In fact, the high-pressure tactics the men used at this placement service on Mr. Hollon were unbelievable. They promised him a job for a big oil company and left him with brochures for an hour to look them over. When they returned the men started to question his integrity and asked him if he was man enough to do anything like this? They asked him personal questions such as if his wife deserved a guy that only works for hourly pay. Their pressure tactics broke him until he agreed to pay the up-front fee. Once they got the money, Mr. Hollon never heard back from Careers For Life. It was all just a scam.
However, this story has a happy ending. Mr. Hollon was able to get back his money because he sued them in court and then told his story to the local news stations. As a result, Careers For Life is now shut down and three of the men working at Careers For Life have been arrested with one still at large.
If you find yourself in this type of situation, you can check out career placement services or any other businesses on the Better Business Bureau website.
Back in October 2008, we reported that Minnesota’s prisons were receiving decks of playing cards featuring 52 violent unsolved homicide, missing person and unidentified remains cases that occurred throughout the state of Minnesota in the past 50 years. The decks of cards were distributed to all 515 police departments and sheriffs’ offices in Minnesota, 75 jail facilities with 10,000 decks to Minnesota state prison inmates.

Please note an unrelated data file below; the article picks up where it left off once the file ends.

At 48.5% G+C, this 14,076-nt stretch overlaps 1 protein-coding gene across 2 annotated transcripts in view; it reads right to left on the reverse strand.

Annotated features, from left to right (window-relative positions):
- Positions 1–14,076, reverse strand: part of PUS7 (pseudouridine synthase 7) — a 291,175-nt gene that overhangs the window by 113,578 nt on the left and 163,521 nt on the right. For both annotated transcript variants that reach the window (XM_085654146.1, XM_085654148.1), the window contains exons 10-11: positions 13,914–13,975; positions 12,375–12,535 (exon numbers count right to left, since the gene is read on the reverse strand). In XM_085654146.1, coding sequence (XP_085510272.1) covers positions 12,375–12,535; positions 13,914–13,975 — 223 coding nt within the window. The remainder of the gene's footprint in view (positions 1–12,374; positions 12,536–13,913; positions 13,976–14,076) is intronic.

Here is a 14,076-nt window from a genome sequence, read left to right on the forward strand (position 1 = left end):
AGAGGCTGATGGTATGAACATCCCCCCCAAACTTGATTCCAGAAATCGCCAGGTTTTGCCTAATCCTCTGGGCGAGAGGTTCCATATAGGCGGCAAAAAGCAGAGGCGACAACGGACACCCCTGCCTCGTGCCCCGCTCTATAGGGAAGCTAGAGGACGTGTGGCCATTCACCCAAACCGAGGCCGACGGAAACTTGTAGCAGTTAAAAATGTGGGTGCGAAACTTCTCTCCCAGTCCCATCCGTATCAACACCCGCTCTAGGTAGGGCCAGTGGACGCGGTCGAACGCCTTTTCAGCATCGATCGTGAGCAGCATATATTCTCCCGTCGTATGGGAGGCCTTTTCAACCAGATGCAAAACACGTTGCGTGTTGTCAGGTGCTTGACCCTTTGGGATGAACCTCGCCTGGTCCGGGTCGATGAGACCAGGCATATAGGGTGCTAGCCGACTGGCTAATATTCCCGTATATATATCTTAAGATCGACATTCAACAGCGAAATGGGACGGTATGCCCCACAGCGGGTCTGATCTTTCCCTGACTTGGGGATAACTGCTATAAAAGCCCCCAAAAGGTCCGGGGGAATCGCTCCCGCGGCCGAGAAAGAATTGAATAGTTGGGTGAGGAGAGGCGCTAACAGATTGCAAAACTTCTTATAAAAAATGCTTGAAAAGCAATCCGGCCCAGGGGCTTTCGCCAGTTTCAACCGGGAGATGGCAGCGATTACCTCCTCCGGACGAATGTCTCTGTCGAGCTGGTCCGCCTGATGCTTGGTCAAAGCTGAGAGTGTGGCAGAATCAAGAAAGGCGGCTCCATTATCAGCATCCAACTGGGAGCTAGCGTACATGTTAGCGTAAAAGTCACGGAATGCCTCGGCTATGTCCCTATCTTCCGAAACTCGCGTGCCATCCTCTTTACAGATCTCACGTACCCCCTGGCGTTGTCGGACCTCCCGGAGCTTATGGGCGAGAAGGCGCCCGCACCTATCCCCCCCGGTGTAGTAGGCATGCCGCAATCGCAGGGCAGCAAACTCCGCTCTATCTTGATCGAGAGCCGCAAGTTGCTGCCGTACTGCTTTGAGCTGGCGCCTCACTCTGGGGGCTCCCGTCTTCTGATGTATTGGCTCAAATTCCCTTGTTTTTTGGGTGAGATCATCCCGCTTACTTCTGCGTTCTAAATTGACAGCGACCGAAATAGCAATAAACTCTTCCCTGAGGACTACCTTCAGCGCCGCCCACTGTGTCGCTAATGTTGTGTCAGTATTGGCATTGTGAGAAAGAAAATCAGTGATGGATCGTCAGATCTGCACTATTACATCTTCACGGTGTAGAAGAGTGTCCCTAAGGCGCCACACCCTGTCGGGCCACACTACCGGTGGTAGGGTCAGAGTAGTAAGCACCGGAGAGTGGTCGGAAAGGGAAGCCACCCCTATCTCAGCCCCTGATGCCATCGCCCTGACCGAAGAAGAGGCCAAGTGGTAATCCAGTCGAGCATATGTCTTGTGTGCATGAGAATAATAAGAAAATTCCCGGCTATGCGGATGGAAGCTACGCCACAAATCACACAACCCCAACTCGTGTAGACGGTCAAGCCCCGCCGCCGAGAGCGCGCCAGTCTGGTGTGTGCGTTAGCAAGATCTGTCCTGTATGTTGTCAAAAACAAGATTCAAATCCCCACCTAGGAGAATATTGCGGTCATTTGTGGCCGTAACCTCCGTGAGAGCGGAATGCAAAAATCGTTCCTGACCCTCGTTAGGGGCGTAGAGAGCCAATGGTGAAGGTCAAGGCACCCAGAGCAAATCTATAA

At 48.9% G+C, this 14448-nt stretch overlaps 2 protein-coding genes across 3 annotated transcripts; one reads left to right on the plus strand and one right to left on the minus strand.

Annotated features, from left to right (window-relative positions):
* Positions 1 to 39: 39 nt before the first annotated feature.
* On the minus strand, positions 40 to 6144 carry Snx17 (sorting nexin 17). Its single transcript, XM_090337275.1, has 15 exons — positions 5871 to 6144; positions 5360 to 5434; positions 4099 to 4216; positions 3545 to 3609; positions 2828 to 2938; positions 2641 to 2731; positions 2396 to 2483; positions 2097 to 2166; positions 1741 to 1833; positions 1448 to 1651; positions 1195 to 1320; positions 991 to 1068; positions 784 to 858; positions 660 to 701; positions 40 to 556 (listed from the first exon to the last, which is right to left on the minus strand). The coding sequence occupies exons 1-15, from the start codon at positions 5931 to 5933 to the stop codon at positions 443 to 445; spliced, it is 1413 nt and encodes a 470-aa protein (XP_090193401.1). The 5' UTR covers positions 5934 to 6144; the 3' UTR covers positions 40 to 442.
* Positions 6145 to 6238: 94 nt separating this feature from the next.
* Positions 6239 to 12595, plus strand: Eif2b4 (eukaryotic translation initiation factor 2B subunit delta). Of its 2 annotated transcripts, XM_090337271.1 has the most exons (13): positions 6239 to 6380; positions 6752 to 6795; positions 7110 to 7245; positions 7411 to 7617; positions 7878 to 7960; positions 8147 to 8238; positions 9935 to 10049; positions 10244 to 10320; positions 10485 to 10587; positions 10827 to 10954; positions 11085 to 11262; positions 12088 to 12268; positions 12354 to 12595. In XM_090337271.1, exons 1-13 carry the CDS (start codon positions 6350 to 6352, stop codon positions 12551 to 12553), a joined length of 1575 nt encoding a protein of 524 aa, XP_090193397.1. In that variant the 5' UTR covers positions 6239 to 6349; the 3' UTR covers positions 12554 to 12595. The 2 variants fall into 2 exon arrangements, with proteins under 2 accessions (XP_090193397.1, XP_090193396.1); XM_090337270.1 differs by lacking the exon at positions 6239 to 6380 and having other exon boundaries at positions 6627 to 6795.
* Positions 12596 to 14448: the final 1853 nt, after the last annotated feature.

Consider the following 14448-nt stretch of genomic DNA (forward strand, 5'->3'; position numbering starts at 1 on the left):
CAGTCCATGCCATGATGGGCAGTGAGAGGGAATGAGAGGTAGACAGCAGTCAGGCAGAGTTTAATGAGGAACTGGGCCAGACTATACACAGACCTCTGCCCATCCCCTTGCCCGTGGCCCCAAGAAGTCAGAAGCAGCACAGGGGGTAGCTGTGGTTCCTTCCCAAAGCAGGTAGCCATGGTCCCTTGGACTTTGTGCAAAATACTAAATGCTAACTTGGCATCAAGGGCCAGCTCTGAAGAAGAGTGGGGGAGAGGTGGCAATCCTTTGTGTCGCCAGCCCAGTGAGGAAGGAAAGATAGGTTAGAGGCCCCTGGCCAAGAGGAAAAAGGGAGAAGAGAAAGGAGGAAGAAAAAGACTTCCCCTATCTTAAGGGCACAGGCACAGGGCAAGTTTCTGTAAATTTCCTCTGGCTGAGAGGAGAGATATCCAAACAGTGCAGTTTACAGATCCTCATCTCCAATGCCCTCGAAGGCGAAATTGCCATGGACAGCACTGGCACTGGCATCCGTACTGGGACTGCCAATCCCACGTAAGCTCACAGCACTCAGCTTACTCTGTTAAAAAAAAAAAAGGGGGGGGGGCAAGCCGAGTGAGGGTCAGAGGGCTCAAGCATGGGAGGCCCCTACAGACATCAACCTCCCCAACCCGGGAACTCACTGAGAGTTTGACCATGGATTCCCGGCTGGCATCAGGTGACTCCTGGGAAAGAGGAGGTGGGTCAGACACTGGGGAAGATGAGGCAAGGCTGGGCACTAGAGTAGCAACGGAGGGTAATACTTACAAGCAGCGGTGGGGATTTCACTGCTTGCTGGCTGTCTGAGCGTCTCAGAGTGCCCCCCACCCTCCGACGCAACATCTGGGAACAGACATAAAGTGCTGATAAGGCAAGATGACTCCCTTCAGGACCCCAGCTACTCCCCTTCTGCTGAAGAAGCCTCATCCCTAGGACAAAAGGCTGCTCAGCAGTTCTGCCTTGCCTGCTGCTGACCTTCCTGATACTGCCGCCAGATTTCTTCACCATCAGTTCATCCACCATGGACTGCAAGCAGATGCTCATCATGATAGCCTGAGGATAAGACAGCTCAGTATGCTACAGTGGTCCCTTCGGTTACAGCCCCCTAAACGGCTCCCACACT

Recently, a tipster helped in solving a cold case missing person in Wabasha County. The Ramsey County Medical Examiner positively identified the remains of Deana Patnode of Inver Grove Heights. She disappeared in 1982 but her remains were found seven years later. Unfortunately, the police could not identify her until recently when a tipster saw a reconstructed picture of her on the deck of the playing cards. The tipster remembered seeing her in the neighborhood where he used to live. The Bureau of Criminal Apprehension found relatives of the missing person and matched her DNA with her relatives.
Thanks to the Minnesota Cold Case Playing Cards, this may be the first tip generated and hopefully not the last, to help solve a cold case.
Sara Jane Olson was the 1970’s member of the leftist Symbionese Liberation Army (SLA), a terrorist organization. She committed terrorism with this group that included attempting to blow up a Los Angeles police car and helping rob a Sacramento-area bank that led to an SLA cohort murdering a customer. Today, March 17, 2009 she is scheduled to be released from prison from her seven year prison term to parole in Minnesota.
According to the Star Tribune, California doesn’t want her to serve her parole there and neither does Minnesota. Sara Jane eluded police for over 25 years by living a quiet life in St. Paul, Minnesota as a wife, mother, actress and a DFL activist until she was arrested a decade ago.
The Minnesota Senate and House members are preparing a resolution that urges California Governor Arnold Schwarzenegger to require Sara Jane Olson to serve her parole in California and not return to Minnesota. Governor Pawlenty is in total agreement with this resolution.
However, it doesn’t appear that Minnesota has the authority under the applicable compact and laws to turn her back to California. This means that she may have to server her three-year parole in Minnesota.